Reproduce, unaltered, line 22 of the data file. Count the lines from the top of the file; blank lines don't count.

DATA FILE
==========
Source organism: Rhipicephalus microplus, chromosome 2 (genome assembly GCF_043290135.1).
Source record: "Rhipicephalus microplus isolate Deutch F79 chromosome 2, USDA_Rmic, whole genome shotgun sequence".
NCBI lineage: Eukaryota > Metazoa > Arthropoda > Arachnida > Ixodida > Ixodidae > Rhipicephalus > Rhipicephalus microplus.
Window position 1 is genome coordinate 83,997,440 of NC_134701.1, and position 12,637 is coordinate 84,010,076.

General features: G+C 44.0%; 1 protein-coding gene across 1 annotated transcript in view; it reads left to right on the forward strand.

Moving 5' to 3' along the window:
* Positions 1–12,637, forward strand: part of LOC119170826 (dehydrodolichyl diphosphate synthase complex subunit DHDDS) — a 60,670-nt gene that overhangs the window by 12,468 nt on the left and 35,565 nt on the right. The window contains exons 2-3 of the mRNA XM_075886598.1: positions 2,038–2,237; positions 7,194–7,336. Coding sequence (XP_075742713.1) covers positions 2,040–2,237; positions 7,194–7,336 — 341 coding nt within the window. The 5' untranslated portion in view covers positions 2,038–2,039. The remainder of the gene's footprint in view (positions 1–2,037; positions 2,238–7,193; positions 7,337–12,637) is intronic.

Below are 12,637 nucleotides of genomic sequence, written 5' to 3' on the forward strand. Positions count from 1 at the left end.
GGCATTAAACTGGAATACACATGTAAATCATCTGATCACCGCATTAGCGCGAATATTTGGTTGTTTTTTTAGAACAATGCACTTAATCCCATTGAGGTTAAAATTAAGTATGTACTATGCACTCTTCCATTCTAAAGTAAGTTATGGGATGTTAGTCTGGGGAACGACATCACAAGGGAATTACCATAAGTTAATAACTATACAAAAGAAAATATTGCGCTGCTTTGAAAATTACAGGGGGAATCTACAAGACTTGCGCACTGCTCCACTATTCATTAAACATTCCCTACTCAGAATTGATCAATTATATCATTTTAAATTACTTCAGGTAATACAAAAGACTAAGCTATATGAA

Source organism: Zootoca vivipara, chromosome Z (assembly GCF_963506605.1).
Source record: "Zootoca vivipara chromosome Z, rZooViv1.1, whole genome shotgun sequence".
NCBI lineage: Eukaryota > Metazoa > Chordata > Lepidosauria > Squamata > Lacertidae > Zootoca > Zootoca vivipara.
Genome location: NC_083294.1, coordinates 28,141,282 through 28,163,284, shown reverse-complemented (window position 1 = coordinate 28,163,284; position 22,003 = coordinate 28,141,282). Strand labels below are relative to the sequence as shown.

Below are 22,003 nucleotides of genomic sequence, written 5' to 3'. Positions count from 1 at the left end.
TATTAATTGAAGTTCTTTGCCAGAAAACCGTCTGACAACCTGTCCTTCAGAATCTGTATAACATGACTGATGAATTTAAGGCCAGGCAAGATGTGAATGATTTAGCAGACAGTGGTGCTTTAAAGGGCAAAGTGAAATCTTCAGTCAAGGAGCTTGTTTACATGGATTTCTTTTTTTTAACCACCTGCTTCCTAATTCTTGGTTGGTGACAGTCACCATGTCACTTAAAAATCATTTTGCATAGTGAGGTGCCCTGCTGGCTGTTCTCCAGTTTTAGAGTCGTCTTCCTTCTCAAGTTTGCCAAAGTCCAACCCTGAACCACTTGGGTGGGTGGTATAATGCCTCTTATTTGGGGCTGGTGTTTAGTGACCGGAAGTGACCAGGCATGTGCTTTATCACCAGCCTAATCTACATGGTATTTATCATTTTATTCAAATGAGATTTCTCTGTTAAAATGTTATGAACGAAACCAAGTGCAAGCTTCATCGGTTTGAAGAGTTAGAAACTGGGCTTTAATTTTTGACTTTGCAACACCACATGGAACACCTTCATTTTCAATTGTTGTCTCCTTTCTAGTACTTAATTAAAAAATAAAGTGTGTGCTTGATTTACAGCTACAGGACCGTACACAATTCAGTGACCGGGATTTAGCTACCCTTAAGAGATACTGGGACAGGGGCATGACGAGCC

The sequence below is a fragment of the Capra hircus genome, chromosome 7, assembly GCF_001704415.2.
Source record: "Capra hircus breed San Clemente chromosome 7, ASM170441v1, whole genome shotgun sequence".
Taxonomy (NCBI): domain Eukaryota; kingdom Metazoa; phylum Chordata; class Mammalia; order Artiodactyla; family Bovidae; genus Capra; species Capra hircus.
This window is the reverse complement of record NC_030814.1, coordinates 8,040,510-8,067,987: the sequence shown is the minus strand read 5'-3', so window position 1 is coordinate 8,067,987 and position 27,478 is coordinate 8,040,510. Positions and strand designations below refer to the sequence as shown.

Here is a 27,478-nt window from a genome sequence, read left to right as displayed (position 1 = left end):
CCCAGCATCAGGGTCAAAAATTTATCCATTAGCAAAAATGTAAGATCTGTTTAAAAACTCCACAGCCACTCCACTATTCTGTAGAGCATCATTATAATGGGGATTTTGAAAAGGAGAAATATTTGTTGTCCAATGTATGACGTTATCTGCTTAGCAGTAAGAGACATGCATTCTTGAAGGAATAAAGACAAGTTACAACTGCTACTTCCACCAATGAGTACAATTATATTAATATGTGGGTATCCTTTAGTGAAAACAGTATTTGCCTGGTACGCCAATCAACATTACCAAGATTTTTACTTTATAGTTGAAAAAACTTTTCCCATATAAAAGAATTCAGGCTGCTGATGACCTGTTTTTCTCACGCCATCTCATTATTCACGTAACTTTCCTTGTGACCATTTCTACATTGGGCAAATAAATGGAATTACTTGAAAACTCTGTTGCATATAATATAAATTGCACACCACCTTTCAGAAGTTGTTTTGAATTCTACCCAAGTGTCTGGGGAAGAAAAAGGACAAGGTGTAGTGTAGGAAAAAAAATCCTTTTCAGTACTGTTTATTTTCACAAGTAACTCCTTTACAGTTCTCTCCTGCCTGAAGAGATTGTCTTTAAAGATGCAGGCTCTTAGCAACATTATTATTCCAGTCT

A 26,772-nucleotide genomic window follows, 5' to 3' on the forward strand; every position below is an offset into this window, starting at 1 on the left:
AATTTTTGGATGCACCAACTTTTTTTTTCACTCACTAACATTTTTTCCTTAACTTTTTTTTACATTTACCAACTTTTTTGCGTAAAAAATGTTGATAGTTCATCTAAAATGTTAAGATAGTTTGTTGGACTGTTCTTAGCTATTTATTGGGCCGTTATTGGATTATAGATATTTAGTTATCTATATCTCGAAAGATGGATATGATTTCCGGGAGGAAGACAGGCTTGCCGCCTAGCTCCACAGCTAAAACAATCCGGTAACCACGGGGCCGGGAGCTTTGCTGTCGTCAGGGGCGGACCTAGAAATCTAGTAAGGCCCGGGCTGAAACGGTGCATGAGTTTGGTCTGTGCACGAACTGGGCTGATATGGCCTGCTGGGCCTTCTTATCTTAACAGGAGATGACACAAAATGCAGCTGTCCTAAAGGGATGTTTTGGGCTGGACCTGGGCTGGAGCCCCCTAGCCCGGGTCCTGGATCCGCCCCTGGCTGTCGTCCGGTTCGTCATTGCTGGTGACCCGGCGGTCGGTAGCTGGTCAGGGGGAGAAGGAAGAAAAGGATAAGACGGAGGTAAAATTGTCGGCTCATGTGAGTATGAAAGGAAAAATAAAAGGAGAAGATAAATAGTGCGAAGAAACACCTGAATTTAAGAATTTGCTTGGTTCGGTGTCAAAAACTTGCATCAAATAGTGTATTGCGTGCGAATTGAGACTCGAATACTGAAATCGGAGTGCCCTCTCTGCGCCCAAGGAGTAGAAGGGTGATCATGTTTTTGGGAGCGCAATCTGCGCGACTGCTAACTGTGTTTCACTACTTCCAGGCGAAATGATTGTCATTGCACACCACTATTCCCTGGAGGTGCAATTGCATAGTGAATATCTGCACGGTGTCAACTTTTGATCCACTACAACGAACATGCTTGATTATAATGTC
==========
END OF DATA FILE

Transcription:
A 26,772-nucleotide genomic window follows, 5' to 3' on the forward strand; every position below is an offset into this window, starting at 1 on the left: